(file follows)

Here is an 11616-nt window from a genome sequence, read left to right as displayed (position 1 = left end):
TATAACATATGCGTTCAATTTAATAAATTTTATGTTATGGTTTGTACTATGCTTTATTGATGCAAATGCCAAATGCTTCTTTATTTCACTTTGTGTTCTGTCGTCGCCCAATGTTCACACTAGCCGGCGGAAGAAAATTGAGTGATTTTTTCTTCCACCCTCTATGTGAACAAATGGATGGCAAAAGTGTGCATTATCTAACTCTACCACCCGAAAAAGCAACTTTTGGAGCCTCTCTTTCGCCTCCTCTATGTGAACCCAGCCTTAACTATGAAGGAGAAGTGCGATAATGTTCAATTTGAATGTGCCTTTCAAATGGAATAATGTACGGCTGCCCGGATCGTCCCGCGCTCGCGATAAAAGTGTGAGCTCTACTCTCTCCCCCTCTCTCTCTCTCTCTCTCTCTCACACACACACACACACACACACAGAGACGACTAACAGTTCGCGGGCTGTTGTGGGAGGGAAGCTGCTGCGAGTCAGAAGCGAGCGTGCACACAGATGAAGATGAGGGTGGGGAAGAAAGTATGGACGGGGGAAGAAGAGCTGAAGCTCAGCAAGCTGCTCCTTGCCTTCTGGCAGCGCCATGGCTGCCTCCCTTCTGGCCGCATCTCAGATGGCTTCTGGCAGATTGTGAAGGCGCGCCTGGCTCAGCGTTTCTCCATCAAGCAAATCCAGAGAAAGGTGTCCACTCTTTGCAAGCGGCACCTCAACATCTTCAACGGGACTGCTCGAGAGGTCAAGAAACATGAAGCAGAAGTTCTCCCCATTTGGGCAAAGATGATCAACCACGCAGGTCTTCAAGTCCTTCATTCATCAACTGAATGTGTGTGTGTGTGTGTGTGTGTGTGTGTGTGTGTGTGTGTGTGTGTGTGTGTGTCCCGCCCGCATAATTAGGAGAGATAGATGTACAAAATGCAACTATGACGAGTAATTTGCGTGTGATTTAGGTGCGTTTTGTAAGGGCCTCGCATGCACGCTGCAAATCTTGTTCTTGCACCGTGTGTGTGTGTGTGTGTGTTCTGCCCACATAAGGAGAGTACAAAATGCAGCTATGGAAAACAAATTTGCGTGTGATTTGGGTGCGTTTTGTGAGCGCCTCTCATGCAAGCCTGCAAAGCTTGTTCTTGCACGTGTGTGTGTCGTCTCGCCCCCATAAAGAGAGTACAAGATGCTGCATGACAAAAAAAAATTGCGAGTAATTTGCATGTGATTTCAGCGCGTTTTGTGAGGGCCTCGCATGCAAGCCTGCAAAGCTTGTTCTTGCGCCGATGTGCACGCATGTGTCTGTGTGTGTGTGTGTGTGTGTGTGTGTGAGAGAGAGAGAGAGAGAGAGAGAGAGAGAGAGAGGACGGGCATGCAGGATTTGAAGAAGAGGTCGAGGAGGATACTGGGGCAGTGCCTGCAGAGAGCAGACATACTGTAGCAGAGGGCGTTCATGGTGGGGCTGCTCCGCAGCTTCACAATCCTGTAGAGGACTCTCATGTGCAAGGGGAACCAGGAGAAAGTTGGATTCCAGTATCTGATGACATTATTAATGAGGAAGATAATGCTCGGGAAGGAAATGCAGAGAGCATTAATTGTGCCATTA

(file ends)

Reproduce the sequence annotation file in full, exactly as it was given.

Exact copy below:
Here is an 11616-nt window from a genome sequence, read left to right as displayed (position 1 = left end):
TATAACATATGCGTTCAATTTAATAAATTTTATGTTATGGTTTGTACTATGCTTTATTGATGCAAATGCCAAATGCTTCTTTATTTCACTTTGTGTTCTGTCGTCGCCCAATGTTCACACTAGCCGGCGGAAGAAAATTGAGTGATTTTTTCTTCCACCCTCTATGTGAACAAATGGATGGCAAAAGTGTGCATTATCTAACTCTACCACCCGAAAAAGCAACTTTTGGAGCCTCTCTTTCGCCTCCTCTATGTGAACCCAGCCTTAACTATGAAGGAGAAGTGCGATAATGTTCAATTTGAATGTGCCTTTCAAATGGAATAATGTACGGCTGCCCGGATCGTCCCGCGCTCGCGATAAAAGTGTGAGCTCTACTCTCTCCCCCTCTCTCTCTCTCTCTCTCTCTCACACACACACACACACACACACAGAGACGACTAACAGTTCGCGGGCTGTTGTGGGAGGGAAGCTGCTGCGAGTCAGAAGCGAGCGTGCACACAGATGAAGATGAGGGTGGGGAAGAAAGTATGGACGGGGGAAGAAGAGCTGAAGCTCAGCAAGCTGCTCCTTGCCTTCTGGCAGCGCCATGGCTGCCTCCCTTCTGGCCGCATCTCAGATGGCTTCTGGCAGATTGTGAAGGCGCGCCTGGCTCAGCGTTTCTCCATCAAGCAAATCCAGAGAAAGGTGTCCACTCTTTGCAAGCGGCACCTCAACATCTTCAACGGGACTGCTCGAGAGGTCAAGAAACATGAAGCAGAAGTTCTCCCCATTTGGGCAAAGATGATCAACCACGCAGGTCTTCAAGTCCTTCATTCATCAACTGAATGTGTGTGTGTGTGTGTGTGTGTGTGTGTGTGTGTGTGTGTGTGTGTGTGTGTGTCCCGCCCGCATAATTAGGAGAGATAGATGTACAAAATGCAACTATGACGAGTAATTTGCGTGTGATTTAGGTGCGTTTTGTAAGGGCCTCGCATGCACGCTGCAAATCTTGTTCTTGCACCGTGTGTGTGTGTGTGTGTGTTCTGCCCACATAAGGAGAGTACAAAATGCAGCTATGGAAAACAAATTTGCGTGTGATTTGGGTGCGTTTTGTGAGCGCCTCTCATGCAAGCCTGCAAAGCTTGTTCTTGCACGTGTGTGTGTCGTCTCGCCCCCATAAAGAGAGTACAAGATGCTGCATGACAAAAAAAAATTGCGAGTAATTTGCATGTGATTTCAGCGCGTTTTGTGAGGGCCTCGCATGCAAGCCTGCAAAGCTTGTTCTTGCGCCGATGTGCACGCATGTGTCTGTGTGTGTGTGTGTGTGTGTGTGTGTGAGAGAGAGAGAGAGAGAGAGAGAGAGAGAGAGAGGACGGGCATGCAGGATTTGAAGAAGAGGTCGAGGAGGATACTGGGGCAGTGCCTGCAGAGAGCAGACATACTGTAGCAGAGGGCGTTCATGGTGGGGCTGCTCCGCAGCTTCACAATCCTGTAGAGGACTCTCATGTGCAAGGGGAACCAGGAGAAAGTTGGATTCCAGTATCTGATGACATTATTAATGAGGAAGATAATGCTCGGGAAGGAAATGCAGAGAGCATTAATTGTGCCATTA